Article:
The group discussed the new test-announce mailing list[11]. Matej Cepl suggested that it be added to Gmane[12]. Adam Williamson promised to do this.

Adam Williamson brought up the topic of Triage Days, which Edward Kirk had put on the agenda with a view to presenting some ideas on improving them. However, Edward was not at the meeting. No-one else had significant ideas on the topic.

The next QA weekly meeting will be held on 2009-09-07 at 1600 UTC in #fedora-meeting, and the next Bugzappers weekly meeting on 2009-09-08 at 1500 UTC in #fedora-meeting.

Zsync feasibility

As discussed at the meeting, Kamil Paral tested[1] the practicality of using zsync[2] to reduce the size of nightly Rawhide live image downloads. He found that savings of between 30% and 60% were possible when testing the deltas between various nightly images.

Installation testing SOP update

Liam Li announced[1] that he had updated the installation testing SOP draft[2], with improved instructions on summarizing test results.

Test Day summaries

Test Day summaries for Dracut[1] and Sectool[2] were provided by James Laska and Eduard Beneš respectively.

Mediawiki Semantic plugin testing

Mel Chua announced[1] that he had built a working Mediawiki test instance with the Semantic extension[2] installed, for the purpose of implementing an improved test result reporting system. He linked to a meeting log[3] which documented the implementation. He noted that the upstream project were interested in having Fedora's use of the Semantic system documented, and asked if anyone would be willing to work on this.


This section covers the news surrounding the Fedora Translation (L10n) Project[1].

Contributing Writer: Runa Bhattacharjee

Transifex Version Upgrade on

The version of Transifex used in is set to be updated soon to v.0.7.2 (to be released next week) . Diego Búrigo Zacarão informed[1] about the modifications that are going to be made by Mike Mcgrath next week, that would enable higher number of connections to However, considering that the translation deadline for Fedora 12 is set for 22nd September 2009, the version upgrade may happen after the translation due date.

Translations for Transifex Moved to

The translations for the Transifex module would not be accepted from anymore[1]. This module has now been moved to .

RPM Module Removed

The RPM module is at present not available for translations[1], due to some errors and has been removed from the 'Various' collection in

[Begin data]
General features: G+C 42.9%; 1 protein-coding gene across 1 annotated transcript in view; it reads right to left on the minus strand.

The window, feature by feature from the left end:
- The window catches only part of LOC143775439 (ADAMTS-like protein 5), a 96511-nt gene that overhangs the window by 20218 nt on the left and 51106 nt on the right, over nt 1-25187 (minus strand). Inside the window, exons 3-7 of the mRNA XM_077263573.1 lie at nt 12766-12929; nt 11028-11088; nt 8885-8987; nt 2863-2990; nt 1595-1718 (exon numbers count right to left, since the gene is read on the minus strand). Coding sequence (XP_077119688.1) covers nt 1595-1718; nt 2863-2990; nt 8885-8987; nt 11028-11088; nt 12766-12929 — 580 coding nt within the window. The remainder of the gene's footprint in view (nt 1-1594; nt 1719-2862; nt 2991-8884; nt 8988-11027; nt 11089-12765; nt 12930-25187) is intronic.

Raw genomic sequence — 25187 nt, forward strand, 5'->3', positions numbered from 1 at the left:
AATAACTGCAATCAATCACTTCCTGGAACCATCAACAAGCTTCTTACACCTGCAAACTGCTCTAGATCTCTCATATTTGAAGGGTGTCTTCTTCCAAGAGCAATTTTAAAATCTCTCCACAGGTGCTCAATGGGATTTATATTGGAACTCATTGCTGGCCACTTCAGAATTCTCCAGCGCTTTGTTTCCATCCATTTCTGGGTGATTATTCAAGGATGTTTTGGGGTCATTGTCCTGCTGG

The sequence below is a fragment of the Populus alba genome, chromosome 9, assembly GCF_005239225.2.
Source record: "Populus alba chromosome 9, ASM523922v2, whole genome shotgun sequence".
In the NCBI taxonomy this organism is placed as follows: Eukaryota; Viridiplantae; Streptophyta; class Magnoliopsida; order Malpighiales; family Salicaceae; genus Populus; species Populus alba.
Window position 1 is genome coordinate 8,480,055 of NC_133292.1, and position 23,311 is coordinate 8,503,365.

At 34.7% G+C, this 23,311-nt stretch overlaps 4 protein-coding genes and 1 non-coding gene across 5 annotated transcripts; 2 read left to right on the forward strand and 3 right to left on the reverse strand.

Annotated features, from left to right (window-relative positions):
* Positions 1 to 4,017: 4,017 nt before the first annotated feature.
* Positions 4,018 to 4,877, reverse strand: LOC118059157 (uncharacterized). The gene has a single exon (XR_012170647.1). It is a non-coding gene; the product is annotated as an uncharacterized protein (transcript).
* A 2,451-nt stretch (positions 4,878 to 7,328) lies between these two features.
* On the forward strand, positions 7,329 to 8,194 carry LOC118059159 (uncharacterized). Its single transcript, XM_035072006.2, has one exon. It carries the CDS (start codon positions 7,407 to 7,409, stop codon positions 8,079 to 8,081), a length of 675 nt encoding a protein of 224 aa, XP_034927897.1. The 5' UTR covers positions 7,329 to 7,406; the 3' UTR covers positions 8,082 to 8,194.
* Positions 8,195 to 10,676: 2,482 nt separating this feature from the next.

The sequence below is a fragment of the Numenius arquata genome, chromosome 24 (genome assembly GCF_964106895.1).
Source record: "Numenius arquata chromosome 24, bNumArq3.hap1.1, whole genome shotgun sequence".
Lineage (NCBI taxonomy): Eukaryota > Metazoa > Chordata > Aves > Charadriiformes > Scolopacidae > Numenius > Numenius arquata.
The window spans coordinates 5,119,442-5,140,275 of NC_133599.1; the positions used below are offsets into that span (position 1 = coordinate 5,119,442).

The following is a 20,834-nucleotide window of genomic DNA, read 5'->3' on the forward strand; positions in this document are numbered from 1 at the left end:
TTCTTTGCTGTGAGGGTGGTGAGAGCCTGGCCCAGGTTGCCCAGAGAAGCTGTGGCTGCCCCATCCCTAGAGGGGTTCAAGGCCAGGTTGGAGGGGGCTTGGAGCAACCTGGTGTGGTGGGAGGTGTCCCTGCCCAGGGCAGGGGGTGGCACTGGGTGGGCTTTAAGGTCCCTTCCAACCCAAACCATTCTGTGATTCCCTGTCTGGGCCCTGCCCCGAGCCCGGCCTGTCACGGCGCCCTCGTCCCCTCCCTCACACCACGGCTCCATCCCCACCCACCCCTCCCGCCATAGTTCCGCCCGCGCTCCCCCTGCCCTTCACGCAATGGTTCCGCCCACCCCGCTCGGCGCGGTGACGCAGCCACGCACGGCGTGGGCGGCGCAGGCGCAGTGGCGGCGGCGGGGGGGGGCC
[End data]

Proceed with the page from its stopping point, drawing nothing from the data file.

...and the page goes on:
New Members in Fedora Localization Project

Filip Slunecko[1] (Czech), and Marila Latini[2] (Italian) joined the Fedora Localization Project last week.


In this section, we cover the Fedora Design Team[1].

Contributing Writer: Nicu Buculei

As Jonathan Barrios, from the Chile community, asked[1] for a personalized artwork for a local event, "I think here I can get some help to make the logo for Fedora Linux Day - Chile and one poster to promotion this event", Charles R. Sutton proposed a first try[2] as a new contributor and after an in-depth research of the logo usage guidelines[3] he followed[4] with a new, complying, version. A bit later, María Leandro proposed another version[5] "Something like this? Remember that those are 2 proposals; you should pic only one. I like most the one at bottom" which apparently made everyone happy[6] "that is perfect. I prefer the one on the bottom as well. Great work!"


In this section, we cover discussion of Fedora virtualization technologies on the @fedora-virt and @fedora-xen-list lists.

Contributing Writer: Dale Bewley

Fedora Virtualization List

This section contains the discussion happening on the fedora-virt list.

KSM Tuning Service

A new feature for Fedora 12, Kernel Samepage Merging[1], enables KVM guest virtual machines to share identical memory pages. This is especially useful when running multiple guests from the same or similar base operating system image. Because memory is shared, the combined memory usage of the guests is reduced. KSM works by scanning memory, looking for identical pages.

Dan Kenigsberg posted[2] a KSM control daemon in a "simple script that controls whether (and with what vigor) should ksm search duplicated memory pages."

"An unattended host running a variable number of qemu-kvm's needs to tune ksm automatically, since when memory is tight, it's better to spend more cpu on merging pages. In more relaxed cases, it's just a waste of time."

Host Iptables Settings for Bridged Guests

Mark McLoughlin pointed[1] out that the recommended[2] means of configuring iptables on the host to allow traffic to pass to a bridged guest is to disable netfilter on the bridge altogether.

 # cat >> /etc/sysctl.conf <<EOF
 net.bridge.bridge-nf-call-ip6tables = 0
 net.bridge.bridge-nf-call-iptables = 0
 net.bridge.bridge-nf-call-arptables = 0
 # sysctl -p /etc/sysctl.conf

This "will be the default with Fedora 12."

Fedora Xen List

This section contains the discussion happening on the fedora-xen list.

Xen Domain0 Kernels

Until support for pv_ops[1] is added to the upstream kernel (F13?), it takes some twiddling to host Xen guests on Fedora. Even then it isn't recommended for anything more than experimentation at this time. More adventurous users are reporting some success with experimental kernels and running a Xen dom0.[2] [3] [4]

Current dom0 kernel options include building[5] one from Jeremy Fitzhardinge's git repository or installing[6] Brian Young's RPM.